I often speak and write about the importance of Treaty and the model that I think would best achieve the ultimate goal of land rights, self-determination and reparation. In order to pursue any of these avenues, it is pertinent to understand sovereignty and the path to asserting it given it is apparent it is being denied by the government.
The government’s policy is that we are all Australians and, as such, we are subject to the current structural framework that makes up our laws and governance as a country. This is what is referred to as State sovereignty – the power to govern a territory by a power structure. This view, of course, is silent on the fact that we were here prior to British occupation and are distinctly separate to the government’s definition of ‘Australian’ and that we have a separate claim for sovereignty distinct from the State sovereignty already claimed.
Sovereignty and the assertion of sovereignty is a critical item of Indigenous activism in Australia – the only commonwealth country without a compact between Indigenous and non-Indigenous people. It can be said that the notion of Indigenous Sovereignty is intertwined with the activism for Treaty and the pursuit of self-determination.
The definition of sovereignty is where problems arise. Or more specifically, the white privilege in imposing western legal definitions of sovereignty.
At law, sovereignty refers to power and authority to govern and make laws but there are contexts in which it arises (internal and external sovereignty).
Indigenous Sovereignty has nothing to do with the desire to rule or govern a country, especially not in the capitalist sense. Indigenous Sovereignty is about acknowledgement of our role as custodians of this land since time immemorial and caring for our land and communities. Of course in 2017 capitalist society, caring for land and communities takes resources and those resources need to be fairly allocated, as I outlined in my last column, with communities in control of resource allocation to protect country and people.
Asserting sovereignty in a legal context within the systemically racist paradigm we find ourselves in Australia is not going to be an easy feat, near impossible in fact. The questions have already been asked of the Courts by those before us.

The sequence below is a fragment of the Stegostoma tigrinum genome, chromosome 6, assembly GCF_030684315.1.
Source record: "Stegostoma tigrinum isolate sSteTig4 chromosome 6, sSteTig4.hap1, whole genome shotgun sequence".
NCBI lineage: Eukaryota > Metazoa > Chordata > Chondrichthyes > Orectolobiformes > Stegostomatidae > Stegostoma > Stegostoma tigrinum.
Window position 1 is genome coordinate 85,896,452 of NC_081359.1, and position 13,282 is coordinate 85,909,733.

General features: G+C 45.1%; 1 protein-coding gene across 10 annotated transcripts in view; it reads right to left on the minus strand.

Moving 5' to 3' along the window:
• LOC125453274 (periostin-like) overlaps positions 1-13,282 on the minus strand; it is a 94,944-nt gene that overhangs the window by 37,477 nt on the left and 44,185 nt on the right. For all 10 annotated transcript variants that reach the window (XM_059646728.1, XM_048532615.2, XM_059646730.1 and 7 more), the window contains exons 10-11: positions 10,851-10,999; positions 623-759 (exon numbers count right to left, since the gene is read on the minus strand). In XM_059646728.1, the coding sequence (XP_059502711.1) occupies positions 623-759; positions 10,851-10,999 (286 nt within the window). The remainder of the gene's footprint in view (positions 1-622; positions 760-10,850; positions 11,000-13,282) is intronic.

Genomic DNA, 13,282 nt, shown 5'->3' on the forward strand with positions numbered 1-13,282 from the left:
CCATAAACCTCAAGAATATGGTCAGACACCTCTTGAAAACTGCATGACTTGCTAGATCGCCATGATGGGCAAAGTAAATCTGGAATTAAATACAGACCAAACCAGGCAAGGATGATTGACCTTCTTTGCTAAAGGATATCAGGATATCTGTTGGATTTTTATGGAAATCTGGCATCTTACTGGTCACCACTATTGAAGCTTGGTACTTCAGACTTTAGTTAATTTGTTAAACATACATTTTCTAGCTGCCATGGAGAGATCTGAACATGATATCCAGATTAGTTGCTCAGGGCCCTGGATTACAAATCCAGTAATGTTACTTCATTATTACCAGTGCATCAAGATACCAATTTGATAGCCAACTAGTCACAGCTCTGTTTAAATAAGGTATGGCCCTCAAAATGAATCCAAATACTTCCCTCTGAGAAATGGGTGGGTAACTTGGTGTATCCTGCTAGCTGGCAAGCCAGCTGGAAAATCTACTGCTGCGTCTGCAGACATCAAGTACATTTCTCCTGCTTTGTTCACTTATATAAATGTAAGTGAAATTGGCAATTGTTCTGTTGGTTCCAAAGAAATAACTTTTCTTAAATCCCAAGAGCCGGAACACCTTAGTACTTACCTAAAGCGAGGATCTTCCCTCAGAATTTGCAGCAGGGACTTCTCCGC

The High Court of Australia was asked to consider the concept of sovereignty, specifically whether the acquisition of sovereignty by Britain over Australia with ‘white settlement in 1788’ could be contested in Australian courts. The High Court in the 1992 Mabo case refused to examine this point and determined that it is non-justiciable or ‘not within the competence of the Court or its jurisdiction.’ Of course the very authority of the High Court depends on the validity of this western legal definition of State sovereignty. Accordingly, the High Court is not well placed to judge the issue of sovereignty because, as itself a creation of the federation of Australia, is not an impartial party and it was correct to refuse on the basis of its own conflict.
That said, the Mabo decision created the disjunction in our legal system between the internal and external notion of sovereignty. While Mabo recognised the continuing connection and rights to land of Indigenous people, it went so far as to reject terra nullius and recognised the illegitimacy of the assertion of sovereignty by the British Crown in 1788. By failing to consider the issue of Indigenous Sovereignty and stating that it was non-justiciable, it left a gap and an uncertainty at the core of our society.